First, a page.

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While methods and processes remain important, what is essential for changing how we design is having a commitment to an objective, a mindset, a motivation that can help us reflect on and critique how we do our work. 3 big critiques of commonly held assumptions that drive the design process and the corresponding mindset shifts that are emerging around these critiques. 

by Gabriel Mugar
10 min read
Article by Anni Leppanen
13 min read
Strategy is Delivery. What I Learned About Designing Digital Services Last Year.
  • The article covers the following questions:
    1. Why delivery is so important?
    2. Why product thinking is not the enemy of service design?
    3. How can agile help service design?
  • The author unpacks her key learnings from the past year:
    • Nothing is more important than delivery, not even strategy.
    • Build product-first in order to design for end-to-end services.
    • Service design is bad at implementation, agile will help remedy it.
    • Support the growth of Product Owners and get your MVP definitions right.
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Article by Martijn Zwart
14 min read
The 3 Ingredients You Need to Set Up and Run a Remote-First UX Team
  • This article outlines the three ingredients you need to set up a remote UX team:
    1. Purpose
    2. People
    3. Process
  • Keeping the aspects above in mind can help you to deliver value and create products that people will actually use.
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Article by Henry Comes-Pritchett
25 min read
In the Garden of Hyperautomation
  • Henry Comes-Pritchett explores two possible futures of hyperautomation: a self-custodial utopia, and a data-driven dystopia.
  • Comes’-Pritchett takes readers on a journey inspired by a sneak peek at, Age of Invisible Machines, an upcoming book by celebrated tech leader and design pioneer, Robb Wilson.
  • A philosophical treatise starts an odyssey that spans the breadth of possible civilizations, meeting the average people that inhabit them and observing their trials and tribulations.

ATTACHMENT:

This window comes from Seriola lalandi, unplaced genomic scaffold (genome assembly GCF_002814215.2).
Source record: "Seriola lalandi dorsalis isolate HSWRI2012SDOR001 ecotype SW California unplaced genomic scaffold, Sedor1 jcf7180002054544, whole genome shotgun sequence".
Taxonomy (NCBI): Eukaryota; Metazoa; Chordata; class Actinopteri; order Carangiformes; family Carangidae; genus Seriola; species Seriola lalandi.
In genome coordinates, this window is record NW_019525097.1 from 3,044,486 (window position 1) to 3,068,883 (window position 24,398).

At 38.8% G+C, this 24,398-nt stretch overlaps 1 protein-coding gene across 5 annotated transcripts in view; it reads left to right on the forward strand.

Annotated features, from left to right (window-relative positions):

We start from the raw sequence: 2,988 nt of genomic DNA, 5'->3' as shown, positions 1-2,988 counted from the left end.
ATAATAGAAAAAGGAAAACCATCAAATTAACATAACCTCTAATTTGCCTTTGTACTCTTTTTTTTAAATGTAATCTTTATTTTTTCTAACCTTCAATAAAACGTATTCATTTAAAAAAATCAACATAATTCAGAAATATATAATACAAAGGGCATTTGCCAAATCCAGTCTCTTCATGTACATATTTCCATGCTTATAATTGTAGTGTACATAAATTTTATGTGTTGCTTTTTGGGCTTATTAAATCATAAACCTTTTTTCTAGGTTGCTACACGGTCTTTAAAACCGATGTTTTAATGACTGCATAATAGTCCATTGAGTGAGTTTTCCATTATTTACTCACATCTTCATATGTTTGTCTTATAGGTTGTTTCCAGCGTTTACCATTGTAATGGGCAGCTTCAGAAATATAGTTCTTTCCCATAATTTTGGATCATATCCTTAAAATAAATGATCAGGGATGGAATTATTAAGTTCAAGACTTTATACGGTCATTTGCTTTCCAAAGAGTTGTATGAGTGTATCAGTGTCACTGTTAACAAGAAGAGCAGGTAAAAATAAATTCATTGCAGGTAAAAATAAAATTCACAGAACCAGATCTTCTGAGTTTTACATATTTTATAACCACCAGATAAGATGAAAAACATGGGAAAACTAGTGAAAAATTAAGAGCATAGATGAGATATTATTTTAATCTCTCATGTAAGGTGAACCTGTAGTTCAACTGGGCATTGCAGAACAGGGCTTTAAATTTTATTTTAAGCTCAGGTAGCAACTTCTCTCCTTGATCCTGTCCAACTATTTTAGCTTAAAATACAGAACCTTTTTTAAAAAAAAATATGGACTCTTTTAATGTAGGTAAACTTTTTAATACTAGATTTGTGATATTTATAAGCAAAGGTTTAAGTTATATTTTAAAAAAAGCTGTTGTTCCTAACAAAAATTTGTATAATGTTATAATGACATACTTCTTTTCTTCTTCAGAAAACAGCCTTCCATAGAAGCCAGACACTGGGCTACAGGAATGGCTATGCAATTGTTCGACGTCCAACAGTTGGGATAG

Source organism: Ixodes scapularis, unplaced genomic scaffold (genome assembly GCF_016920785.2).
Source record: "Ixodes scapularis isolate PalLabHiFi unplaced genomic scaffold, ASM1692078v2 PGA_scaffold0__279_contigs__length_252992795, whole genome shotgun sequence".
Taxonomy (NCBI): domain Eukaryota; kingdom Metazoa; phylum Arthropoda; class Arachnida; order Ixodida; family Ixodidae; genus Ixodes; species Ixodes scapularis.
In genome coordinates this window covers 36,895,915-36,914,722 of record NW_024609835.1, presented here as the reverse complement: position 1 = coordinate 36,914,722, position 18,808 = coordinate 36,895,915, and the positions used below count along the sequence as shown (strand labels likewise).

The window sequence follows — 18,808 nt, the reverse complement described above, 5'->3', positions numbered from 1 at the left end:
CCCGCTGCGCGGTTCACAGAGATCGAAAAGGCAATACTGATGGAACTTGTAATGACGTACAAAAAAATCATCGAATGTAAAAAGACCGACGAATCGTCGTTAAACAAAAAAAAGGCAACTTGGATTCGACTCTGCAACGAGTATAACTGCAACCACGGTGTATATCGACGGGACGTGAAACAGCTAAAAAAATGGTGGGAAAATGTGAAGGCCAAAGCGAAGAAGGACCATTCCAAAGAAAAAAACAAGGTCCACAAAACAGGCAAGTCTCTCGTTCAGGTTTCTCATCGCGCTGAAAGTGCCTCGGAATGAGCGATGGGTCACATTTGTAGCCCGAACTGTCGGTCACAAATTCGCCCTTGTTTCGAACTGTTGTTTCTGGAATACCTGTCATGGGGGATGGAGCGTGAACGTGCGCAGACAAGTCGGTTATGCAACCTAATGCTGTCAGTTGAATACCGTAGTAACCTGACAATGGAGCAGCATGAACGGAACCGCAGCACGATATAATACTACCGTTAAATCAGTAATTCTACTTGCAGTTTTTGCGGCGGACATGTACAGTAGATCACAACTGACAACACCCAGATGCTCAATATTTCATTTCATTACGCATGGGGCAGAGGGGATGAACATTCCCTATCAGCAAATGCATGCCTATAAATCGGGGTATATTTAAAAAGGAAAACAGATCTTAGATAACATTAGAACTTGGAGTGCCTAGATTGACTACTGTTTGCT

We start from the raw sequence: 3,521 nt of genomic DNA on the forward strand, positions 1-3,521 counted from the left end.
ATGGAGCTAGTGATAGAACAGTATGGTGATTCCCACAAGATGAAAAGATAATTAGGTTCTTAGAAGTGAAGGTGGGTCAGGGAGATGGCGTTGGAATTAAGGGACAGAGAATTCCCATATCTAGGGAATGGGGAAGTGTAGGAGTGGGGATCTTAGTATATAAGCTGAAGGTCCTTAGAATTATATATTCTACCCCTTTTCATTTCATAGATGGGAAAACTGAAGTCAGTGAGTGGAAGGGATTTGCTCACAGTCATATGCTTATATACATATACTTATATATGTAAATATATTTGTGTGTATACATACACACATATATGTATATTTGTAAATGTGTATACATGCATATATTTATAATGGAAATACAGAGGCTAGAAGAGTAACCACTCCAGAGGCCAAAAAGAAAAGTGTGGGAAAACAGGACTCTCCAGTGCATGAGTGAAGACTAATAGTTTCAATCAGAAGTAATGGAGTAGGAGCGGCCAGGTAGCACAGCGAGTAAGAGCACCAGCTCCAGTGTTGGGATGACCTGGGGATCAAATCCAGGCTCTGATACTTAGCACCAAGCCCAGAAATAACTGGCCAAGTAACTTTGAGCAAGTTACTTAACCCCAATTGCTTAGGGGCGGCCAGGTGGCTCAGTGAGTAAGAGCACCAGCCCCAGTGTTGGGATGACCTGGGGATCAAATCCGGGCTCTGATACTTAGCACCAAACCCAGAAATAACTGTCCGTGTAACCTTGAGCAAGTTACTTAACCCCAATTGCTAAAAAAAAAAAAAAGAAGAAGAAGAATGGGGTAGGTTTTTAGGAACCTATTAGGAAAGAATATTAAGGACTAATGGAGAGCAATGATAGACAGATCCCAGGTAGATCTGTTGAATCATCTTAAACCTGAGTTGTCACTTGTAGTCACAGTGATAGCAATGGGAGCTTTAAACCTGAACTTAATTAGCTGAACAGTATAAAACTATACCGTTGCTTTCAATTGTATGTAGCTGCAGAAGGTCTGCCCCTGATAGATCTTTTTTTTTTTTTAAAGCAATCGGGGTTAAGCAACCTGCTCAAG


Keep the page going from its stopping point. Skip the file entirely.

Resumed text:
• The reader is ultimately left to decide what state of affairs they would prefer, with a call to action inviting those willing to change the world to start doing the work now.
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The Disruption of Customer Experience: How Conversational AI is upping UX and CX standards
  • By transforming the way humans interact with technologies and making them more accessible to the public, conversational AI is raising the bar for customer experience.
  • One of the most tangible impacts of conversational AI has been on customer support and sales conversion. Thanks to the automation of conversations, the load on human staff is reduced, which leads to greater customer and employee experience.
  • As technological development advances, more opportunities to make good use of conversational AI will emerge. Nevertheless, it’s also necessary to not underestimate potential challenges related to legacy systems, data availability, shortage of conversational AI specialists.
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13 min read

There’s a ton of noise, promises and exaggerations flying around. Here’s a breakdown of the sixteen conversational AI platforms in Gartner’s 2019 Market Guide.

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11 min read
Brain Computer Interfaces (BCIs)
  • Brain-computer interfaces (BCIs) are interfaces for recording and processing neurological data and turning these data into an output.
  • Neurodata can be directly recorded, e.g., by a BCI, or indirectly recorded, e.g., an individual’s spinal cord.
  • There are particular privacy risks associated with BCIs that might need the following solutions:
    1. Encryption
    2. Local-first software
    3. Separation of data and compute (or edge computing)
    4. Access control layer
    5. Data cooperative
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3 min read
Brain-Computer-Interfaces-BCIs-article

The features and testing algorithm of good design

How to Evaluate Design Quality
  • It’s important to learn to see our own and other people’s designs through critical eyes.
  • The author suggests 3 layers of evaluating design:
    1. Marketing
    2. Usability
    3. (Visual) Design
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6 min read
How-to-Evaluate-Design-Quality

Imagine a situation — you fancy a night out, so you do your hair or makeup, carefully take the time to pick out the best clothes for the occasion or put some perfume on, and then, instead of heading out, you just stand in your own hall, at the front door the whole night. This is your research without properly sharing the findings. You did all the preparations and all the work but the impact is not there.

9 Things You Can Do to Make User Research Stick
  • The author shares the story about how she started working on new personas for her product and how user research helped her along the way.

  • The author believes that just “having” the research findings doesn’t really mean anything — we have to make some effort ****to let the research findings sink in properly and support adoption across the whole company.

  • Here are 9 tips on how you can share any of your research findings:

    1. Be concise and clear

    2. Co-create

    3. Make the findings easy to take in

    4. Create different artefacts

    5. Test the findings

    6. Quiz and games

    7. (Over)communicate

    8. Top-down approach

    9. Forget about on-site only

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8 min read
9 things you can do to make user research stick

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